Well, I'm actually a Boilermaker by trade, I have/can fabricate items from 60t power transformers to exhuast's on race cars and in between, I can stick/mig/tig.. This has nothing to do with paint, though I fabricate in my spare time to keep my hands in the trade.
Ok, something a little more confidence building now, haha.
I've learnt paint from two different sources.
Firstly my dad is an automotive spray applicator(spray painter), he has(still) taught me everything in automotive paint(started from when I was in primary school) from products to application to detailing. I was spray painting my rc planes before I'd even finished primary school. haha This does NOT make me a spray painter though.
Secondly, I just happen to be the production manager of a paint coating manufacturing company.. Surprise! haha. I've been in the paint coatings industry for just over 10 years, so I know the chemical breakdown of paint coatings right across the board. Automotive, house paints, grass advertising paints etc etc.. We manufacture our own Housing paints water/solvent based and for other paint companies out there. One company you might know is PPG.. most people know them.
Ok, so that paragraph wasnt a 'hey look at me im a tosser!' More of a 'this dude actually knows what he is talking about'.
Just to show my detailing skills, here is a few photos of a couple of cars I did recently in my spare time.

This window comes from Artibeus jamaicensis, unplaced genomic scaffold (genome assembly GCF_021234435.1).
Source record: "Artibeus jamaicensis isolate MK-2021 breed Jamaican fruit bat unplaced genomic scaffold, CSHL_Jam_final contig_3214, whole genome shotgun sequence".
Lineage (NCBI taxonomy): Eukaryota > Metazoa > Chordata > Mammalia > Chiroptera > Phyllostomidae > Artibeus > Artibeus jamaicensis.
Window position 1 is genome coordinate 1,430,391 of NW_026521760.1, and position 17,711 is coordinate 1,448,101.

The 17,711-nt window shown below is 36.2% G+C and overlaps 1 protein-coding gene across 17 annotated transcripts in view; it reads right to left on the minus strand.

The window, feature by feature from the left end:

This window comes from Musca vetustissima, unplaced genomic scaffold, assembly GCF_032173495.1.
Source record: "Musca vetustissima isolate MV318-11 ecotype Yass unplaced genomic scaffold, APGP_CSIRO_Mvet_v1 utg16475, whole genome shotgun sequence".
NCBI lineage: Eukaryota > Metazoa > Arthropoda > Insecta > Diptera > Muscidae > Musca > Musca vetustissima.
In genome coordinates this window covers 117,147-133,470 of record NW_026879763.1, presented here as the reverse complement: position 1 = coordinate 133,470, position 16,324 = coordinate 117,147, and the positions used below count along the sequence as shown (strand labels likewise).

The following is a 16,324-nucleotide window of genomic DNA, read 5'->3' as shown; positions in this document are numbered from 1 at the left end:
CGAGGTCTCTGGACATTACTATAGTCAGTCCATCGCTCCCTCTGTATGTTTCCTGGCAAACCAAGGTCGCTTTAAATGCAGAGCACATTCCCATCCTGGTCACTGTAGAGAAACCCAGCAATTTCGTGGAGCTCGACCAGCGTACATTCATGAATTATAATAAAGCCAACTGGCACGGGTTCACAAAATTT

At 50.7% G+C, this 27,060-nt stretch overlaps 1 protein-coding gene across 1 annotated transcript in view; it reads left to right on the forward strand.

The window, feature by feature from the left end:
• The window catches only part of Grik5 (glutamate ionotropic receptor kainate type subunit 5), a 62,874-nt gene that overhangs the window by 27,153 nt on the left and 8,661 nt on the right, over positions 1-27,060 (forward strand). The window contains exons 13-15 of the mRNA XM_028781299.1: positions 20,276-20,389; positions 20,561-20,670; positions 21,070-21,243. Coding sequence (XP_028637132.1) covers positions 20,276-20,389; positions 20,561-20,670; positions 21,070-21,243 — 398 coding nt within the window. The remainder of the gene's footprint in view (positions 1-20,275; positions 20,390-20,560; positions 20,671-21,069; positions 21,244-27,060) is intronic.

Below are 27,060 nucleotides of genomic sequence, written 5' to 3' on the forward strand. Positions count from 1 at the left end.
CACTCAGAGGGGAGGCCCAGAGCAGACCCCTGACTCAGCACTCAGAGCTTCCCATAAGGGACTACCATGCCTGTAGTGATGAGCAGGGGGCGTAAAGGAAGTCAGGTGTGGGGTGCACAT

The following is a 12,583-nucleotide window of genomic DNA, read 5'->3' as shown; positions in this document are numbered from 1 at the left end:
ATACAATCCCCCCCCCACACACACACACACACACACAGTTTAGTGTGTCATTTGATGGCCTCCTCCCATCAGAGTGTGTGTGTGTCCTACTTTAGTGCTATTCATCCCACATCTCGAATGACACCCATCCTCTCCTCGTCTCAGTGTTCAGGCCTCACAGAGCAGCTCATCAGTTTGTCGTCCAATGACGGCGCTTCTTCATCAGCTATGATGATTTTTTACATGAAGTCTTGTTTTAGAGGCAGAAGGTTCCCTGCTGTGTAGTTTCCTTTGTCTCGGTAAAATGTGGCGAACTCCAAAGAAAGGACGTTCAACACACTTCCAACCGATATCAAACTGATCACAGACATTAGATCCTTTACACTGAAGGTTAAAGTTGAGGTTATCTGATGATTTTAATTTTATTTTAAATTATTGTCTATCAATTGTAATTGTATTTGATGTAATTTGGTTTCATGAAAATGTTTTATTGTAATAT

As you can see, where in good hands! Thats enough for tonight, it's past midnight now.
starting a detail
Ok, so when you've decided that you want to do a detail, the first question should be, how far do i want to go with the detail? do I just want a wash, wash and paint clean? or actually start buffing and waxing the paint?
Knowing where you want to go with the detail will get you in the right mind set for how much effort your about to apply, no point doing a detail and only putting in a half arsed effort, the results will show.
Next step is cleaning the car. The point of this is to decontaminate the paint, that's what washing a car is all about. The paint has many different contaminates, dirt/dust etc, plus micron sized iron/tar etc. There's many ways of doing this. The best outcome is to remove these without scratching the paint surface.
There's a few way's of doing this, This stage is the most important part of detailing your car. And washing your car in general.